The Bank of Uganda-BoU Deputy Governor, Michael Atingi-Ego has criticized tycoon Patrick Bitature for failing to pay his loan he acquired from South African lenders Vantage Capital.
Atingi-Ego, was among those who spoke during the plenary session that was held on Thursday afternoon at Serena Conference Center. He used his time to pronounce himself on many things including some of the things that make lending to Ugandan businesses such a risky venture.
The panel discussed proposals contained in a huge report authored by the National Planning Authority (NPA) in order to find ways to bring down the cost of borrowing or accessing credit for Ugandan private businesses.
The day’s theme (Reducing the Cost of Credit in Uganda: A case of Public Investment in Banking) made reflection on the Bitature saga very appropriate.
The embattled tycoon finds himself in bad publicity for defaulting on his loan of $10m attained from the South African based lenders, which has since accrued to $34m in a seven-and-a-half-year period.
The BoU boss made veiled reference to the decision by Bitature‘s lawyers to keep running to court to keep evading repayment responsibility instead of duly advising their client to pay up.
The Central Bank chief said mere increasing capital and market share for the government-owned banks (as contained in the NPA proposals) won’t be enough to make credit cheaper in Uganda because there are many other factors complicating the lending business in Uganda.
He gave the example of so-called business tycoons (he didn’t mention any specifically) who don’t have the willingness to act honestly and pay back when the loan is due even when they have the money. He castigated them for obstinately running to court to seek temporary protection against foreclosure (of the mortgaged properties or assets) even when they well know that loan repayment is due.
He said this explains why collateral (loan security) worth over Shs7trn continues to be tied up in endless commercial disputes in the Commercial Division of the High Court mostly between banks and defaulting borrowers.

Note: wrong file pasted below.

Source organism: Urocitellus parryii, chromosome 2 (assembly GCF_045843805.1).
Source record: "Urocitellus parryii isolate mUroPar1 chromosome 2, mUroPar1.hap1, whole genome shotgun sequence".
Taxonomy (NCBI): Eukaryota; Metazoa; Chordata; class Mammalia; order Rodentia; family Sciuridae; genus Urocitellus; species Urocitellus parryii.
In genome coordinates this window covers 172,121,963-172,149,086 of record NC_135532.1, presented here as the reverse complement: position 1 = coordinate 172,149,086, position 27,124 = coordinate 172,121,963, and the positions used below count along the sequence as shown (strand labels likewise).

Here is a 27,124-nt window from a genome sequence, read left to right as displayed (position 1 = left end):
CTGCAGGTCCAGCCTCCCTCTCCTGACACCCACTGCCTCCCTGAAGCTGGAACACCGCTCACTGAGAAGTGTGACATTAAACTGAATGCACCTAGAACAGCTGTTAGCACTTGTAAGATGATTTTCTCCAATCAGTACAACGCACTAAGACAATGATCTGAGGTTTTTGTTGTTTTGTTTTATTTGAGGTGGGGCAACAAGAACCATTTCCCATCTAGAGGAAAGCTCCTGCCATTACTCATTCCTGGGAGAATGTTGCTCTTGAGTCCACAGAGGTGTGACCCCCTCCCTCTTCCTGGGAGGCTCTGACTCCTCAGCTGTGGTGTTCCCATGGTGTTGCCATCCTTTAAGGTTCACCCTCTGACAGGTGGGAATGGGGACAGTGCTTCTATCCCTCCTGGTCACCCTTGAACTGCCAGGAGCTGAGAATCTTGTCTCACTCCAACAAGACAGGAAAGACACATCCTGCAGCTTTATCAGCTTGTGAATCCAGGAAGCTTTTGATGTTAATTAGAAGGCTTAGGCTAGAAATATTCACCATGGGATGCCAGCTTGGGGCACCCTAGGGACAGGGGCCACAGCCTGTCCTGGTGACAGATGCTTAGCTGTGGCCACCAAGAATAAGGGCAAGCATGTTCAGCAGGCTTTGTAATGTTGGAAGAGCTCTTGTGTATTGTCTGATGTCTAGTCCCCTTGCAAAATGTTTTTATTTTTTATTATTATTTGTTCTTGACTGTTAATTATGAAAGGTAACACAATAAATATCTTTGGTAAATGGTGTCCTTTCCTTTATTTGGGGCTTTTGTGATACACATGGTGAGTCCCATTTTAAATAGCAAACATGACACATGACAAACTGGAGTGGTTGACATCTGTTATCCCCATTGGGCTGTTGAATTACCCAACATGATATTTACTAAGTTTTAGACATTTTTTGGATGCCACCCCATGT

He challenged the Judiciary to rise to the occasion and be alert about such defaulting tycoons who dubiously seek refuge in courts of law instead of paying up the money previously borrowed. He saluted the Justice Ministry for working closely with the Finance Ministry to accelerate the recruitment of more High Court judges to expedite the hearing and disposal of such commercial disputes.
The Central Bank boss’ views were to later be amplified by Wilbroad Owor, the Executive Director for Uganda Banker’s Association (UBA), which brings together 25 commercial banks and one development bank (UDB).
Owor said the Judicial officers had better become serious by keenly beginning to crack the whip on such defaulting businessmen and borrowers because their mal-conduct and elusiveness when it comes to paying back borrowed money was seriously threatening Uganda’s reputation and suitability as an investment destination attractive to those involved in the lending business
Patrick Bitature isn’t the first Ugandan businessman to hide behind legal technicalities to justify non-repayment of borrowed money in billions. Hammis Kiggundu, equally represented by Fred Muwema had previously tried to circumvent paying back hundreds of billions borrowed from Diamond Trust Bank on grounds their Kenyan operation, from which he borrowed some of the money, wasn’t licensed to conduct the lending business in the Ugandan market.
Atingi-Ego asserted that such conduct by lawyers, defaulting borrowers and their accomplices in the Judiciary was partly to blame as to why commercial banks are increasingly considering lending to the Ugandan private sector risky which accounts for prohibitions like high interest rates.